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46

file piece ("chunk") hashing is actually an essential, core feature of BitTorrent (the downloaded pieces are immediately and automatically verified), and a part of the BT protocol - the .torrent file contains the hashes needed for verification. So, unless the .torrent file is altered by an attacker (which is a very different issue), the integrity of the ...


41

Because HTTPS is not very well suited to securing downloads of large public files. For this use case, it's slow and not that useful. There are reasons for not using HTTPS well beyond incompetence or unawareness. HTTPS requires more resources on the server. Google mail got it down to a 1% overhead and a 2% bandwidth overhead, but this is for a very different ...


40

For Windows binaries, I would suggest to digitally sign the file. Where you use certificates, almost the same technology of HTTPS. Introduction to Code Signing SignTool Then you should use Windows cryptographic APIs to verify the signature of loaded DLLs. I know that to get this done, you need lot of work. But, for Windows, this is the safest path. If ...


35

The HTTPS protocol is equivalent to using HTTP over an SSL or TLS connection (over TCP). Thus, first a TCP connection (on port 443) is opened to the server. This is usually enough to reveal the server's host name (i.e. www.mysite.com in your case) to the attacker. The IP address is directly observed, and: you usually did an unencrypted DNS query before, ...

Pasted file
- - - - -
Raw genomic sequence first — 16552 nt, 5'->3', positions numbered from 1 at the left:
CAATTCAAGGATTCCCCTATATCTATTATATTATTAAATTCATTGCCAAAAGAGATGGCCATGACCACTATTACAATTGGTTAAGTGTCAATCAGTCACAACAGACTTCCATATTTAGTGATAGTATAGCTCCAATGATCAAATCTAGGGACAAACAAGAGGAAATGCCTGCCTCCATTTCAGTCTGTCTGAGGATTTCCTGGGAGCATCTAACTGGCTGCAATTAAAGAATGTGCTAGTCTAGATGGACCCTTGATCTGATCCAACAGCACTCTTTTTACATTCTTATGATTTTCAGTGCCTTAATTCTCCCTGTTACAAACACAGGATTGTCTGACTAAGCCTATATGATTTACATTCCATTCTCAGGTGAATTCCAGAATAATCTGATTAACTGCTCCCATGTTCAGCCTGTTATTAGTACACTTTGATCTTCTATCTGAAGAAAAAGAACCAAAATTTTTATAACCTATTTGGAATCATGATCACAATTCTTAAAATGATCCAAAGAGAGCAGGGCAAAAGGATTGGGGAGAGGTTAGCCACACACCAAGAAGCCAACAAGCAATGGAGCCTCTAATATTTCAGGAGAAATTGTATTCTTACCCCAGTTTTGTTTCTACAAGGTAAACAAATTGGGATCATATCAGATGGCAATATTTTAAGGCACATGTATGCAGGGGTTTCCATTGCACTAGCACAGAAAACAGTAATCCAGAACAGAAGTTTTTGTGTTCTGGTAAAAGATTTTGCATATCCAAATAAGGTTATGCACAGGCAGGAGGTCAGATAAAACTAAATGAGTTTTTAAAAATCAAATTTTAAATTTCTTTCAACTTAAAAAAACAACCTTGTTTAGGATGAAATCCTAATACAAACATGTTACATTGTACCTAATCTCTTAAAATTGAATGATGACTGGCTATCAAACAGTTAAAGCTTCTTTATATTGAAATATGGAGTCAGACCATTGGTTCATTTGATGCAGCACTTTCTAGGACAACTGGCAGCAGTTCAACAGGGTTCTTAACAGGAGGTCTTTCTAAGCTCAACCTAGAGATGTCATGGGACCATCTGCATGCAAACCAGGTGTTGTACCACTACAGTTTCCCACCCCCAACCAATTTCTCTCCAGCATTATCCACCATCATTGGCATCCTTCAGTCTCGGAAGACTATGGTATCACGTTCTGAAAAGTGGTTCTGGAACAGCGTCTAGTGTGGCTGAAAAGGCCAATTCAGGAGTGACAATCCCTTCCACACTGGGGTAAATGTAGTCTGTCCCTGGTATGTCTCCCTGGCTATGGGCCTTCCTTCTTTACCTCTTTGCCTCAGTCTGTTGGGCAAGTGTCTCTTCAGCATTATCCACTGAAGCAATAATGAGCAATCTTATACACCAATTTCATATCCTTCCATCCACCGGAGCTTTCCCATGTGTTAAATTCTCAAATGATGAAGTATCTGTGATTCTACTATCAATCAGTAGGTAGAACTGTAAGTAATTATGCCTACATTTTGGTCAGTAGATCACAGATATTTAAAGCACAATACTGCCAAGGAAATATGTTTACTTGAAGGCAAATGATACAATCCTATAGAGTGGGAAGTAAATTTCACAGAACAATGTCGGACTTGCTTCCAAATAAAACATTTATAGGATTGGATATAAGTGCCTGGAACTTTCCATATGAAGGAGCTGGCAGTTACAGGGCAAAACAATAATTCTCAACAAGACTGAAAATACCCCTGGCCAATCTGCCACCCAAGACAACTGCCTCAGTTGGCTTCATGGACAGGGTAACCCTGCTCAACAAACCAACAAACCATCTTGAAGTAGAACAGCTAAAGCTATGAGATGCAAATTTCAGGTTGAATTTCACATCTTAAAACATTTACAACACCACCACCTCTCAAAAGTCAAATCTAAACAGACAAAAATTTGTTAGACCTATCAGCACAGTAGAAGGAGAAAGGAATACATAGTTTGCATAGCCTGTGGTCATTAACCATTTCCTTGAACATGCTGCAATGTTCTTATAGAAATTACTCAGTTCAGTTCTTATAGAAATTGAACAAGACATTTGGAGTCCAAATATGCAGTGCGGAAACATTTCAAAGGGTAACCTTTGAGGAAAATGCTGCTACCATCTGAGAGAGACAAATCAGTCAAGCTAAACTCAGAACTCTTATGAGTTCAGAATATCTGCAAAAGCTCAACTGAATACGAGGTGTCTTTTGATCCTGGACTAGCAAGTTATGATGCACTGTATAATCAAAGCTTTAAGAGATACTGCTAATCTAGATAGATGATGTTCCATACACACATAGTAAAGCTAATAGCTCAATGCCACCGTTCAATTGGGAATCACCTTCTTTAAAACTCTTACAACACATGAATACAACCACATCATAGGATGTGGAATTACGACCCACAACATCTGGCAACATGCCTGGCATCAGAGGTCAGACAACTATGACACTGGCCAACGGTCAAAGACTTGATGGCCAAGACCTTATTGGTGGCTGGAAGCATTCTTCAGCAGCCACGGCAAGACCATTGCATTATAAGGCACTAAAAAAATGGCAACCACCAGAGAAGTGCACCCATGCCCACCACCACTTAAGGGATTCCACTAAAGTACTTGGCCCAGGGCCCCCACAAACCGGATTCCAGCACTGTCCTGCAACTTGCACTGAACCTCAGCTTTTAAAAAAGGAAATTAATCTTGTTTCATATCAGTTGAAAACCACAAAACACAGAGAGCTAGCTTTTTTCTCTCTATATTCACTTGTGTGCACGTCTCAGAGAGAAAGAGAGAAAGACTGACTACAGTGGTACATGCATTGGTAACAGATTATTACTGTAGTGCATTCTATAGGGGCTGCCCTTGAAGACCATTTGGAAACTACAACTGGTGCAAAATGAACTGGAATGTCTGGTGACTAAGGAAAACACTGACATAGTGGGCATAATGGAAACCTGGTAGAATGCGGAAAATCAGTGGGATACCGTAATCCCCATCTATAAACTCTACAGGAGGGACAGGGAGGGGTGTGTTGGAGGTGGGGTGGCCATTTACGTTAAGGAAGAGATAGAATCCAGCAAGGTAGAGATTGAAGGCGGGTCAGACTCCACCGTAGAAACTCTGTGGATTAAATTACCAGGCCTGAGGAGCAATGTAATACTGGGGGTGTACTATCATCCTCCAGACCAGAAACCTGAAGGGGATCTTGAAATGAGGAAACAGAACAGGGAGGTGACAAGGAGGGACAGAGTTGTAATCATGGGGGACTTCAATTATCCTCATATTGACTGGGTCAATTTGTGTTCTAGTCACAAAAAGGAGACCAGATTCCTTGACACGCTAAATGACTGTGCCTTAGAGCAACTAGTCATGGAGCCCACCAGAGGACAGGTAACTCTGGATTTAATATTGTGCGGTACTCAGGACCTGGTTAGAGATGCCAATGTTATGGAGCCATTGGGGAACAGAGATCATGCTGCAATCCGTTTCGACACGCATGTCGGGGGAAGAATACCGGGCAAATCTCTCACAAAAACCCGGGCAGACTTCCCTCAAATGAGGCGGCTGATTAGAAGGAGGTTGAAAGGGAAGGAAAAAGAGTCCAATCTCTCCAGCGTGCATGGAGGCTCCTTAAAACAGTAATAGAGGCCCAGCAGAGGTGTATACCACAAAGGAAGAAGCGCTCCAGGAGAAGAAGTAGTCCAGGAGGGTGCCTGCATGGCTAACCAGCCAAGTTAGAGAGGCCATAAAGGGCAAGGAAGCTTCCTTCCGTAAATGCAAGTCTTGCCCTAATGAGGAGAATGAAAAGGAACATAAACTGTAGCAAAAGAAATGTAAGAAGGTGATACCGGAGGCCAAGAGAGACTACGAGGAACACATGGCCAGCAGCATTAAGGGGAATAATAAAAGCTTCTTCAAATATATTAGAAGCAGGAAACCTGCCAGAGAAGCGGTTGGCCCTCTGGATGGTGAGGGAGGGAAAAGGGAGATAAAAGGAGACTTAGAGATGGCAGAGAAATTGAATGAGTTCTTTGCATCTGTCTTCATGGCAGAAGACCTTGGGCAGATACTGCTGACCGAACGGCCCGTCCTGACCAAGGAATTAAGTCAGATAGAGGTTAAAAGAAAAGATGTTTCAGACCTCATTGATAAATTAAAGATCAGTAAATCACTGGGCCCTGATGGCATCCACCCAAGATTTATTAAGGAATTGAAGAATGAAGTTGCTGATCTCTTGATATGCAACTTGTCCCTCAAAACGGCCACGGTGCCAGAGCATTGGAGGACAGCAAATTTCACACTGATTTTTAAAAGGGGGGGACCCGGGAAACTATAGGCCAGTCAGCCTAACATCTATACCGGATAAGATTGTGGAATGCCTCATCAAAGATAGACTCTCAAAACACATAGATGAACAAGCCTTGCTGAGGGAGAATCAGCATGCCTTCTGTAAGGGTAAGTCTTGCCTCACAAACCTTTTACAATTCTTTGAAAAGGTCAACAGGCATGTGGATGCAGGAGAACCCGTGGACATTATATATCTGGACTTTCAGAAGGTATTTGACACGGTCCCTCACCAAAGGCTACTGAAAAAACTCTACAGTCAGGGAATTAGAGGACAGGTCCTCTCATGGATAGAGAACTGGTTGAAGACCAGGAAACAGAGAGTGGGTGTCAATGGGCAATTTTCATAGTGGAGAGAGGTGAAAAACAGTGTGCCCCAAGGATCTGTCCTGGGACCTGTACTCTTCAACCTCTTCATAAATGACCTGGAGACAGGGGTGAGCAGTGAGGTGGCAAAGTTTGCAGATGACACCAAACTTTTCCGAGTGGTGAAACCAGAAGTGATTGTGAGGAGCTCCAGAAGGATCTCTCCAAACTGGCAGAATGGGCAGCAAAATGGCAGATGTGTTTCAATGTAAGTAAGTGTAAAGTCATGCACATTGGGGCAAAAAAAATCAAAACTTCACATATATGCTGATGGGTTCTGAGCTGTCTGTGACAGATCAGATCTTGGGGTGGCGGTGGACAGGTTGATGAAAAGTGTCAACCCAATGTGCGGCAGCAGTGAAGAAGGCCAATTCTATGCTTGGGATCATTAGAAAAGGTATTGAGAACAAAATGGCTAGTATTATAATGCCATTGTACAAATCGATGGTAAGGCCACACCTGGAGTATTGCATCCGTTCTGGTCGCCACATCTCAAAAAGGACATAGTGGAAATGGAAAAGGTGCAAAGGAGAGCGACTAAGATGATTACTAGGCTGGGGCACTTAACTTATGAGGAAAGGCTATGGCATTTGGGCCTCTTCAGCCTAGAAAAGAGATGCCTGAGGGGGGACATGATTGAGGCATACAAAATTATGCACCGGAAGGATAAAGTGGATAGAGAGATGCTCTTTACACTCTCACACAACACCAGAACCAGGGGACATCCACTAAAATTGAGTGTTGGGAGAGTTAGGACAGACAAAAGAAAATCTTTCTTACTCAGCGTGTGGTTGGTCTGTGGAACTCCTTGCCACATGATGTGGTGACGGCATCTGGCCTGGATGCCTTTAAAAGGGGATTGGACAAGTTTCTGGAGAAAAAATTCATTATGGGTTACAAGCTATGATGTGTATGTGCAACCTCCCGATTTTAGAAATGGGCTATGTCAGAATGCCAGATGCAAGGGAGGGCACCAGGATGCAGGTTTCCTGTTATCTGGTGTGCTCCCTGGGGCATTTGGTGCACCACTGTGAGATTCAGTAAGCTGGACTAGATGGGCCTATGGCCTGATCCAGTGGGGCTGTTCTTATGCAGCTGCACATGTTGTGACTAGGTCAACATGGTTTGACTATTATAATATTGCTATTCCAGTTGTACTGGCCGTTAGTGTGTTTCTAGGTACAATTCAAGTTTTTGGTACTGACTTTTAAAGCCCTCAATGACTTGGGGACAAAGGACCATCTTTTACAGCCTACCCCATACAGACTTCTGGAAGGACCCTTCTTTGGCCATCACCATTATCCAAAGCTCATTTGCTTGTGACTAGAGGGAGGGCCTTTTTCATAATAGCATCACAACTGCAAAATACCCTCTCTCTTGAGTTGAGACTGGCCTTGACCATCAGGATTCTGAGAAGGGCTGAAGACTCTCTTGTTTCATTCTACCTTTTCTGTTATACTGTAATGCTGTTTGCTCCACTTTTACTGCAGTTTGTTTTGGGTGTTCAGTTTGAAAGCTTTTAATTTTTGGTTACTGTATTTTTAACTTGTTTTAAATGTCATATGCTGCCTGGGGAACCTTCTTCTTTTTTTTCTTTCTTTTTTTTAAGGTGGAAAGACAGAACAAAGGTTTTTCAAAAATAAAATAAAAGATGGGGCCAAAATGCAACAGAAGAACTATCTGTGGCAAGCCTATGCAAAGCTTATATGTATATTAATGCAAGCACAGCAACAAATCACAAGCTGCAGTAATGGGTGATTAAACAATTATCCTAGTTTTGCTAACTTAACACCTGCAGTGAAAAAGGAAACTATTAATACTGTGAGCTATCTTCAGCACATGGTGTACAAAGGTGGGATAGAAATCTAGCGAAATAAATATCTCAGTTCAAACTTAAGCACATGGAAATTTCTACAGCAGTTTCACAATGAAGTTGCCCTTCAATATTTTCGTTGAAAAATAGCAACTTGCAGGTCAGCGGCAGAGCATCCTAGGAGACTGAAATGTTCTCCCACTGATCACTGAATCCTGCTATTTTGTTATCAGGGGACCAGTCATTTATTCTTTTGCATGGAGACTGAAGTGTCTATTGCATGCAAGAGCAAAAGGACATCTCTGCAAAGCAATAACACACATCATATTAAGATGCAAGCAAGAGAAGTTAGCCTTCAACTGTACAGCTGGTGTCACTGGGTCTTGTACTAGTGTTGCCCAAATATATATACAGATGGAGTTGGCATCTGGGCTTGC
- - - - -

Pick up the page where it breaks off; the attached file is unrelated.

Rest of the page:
30

With the low level of protection the MAC address offers, I wouldn't bother. It is less effort to change the MAC address than it is to exchange your DLL.


25

BitTorrent uses a method called Chunking, in which files are divided into 64 KB – 2 MB pieces. Each piece is hashed and the hashes (along with the piece size) are stored in the torrent's metadata (the small .torrent file, or the metadata you receive via DHT). That, along with the info_hash, makes BitTorrent quite resistant to intentional tampering (poisoning)...


23

The simple answer is: because it wants to! The web server can serve whatever it likes, either by configuration or coincidence. Right now, I get the same 75916c7b file over both HTTP and HTTPS and cannot confirm your theory that the web server is serving different content for HTTPS versus HTTP. However, if you managed to access the site near the time the ...


22

Use Process Monitor with a filter to watch the hosts file. Run it long enough and you will see everything that changes the file. http://technet.microsoft.com/en-us/sysinternals/bb896645


20

Compilation is a mostly one-way operation, and it is not deterministic, at least not in a robust way. You could recompile the source code and see if it yields the same binary. However, the exact binary can vary depending on a lot of parameters, including the compilation options and the exact version of the used compiler. Moreover, some compilers embed some "...


19

As @Paŭlo Ebermann and @Jeff Ferland have told you, the GET request is encrypted under SSL and so is safe. However, don't forget that many web servers log GET requests and parameters, and any credentials or other sensitive information you send via GET could be written to a log somewhere. For that reason, you should use POST (which will also be encrypted ...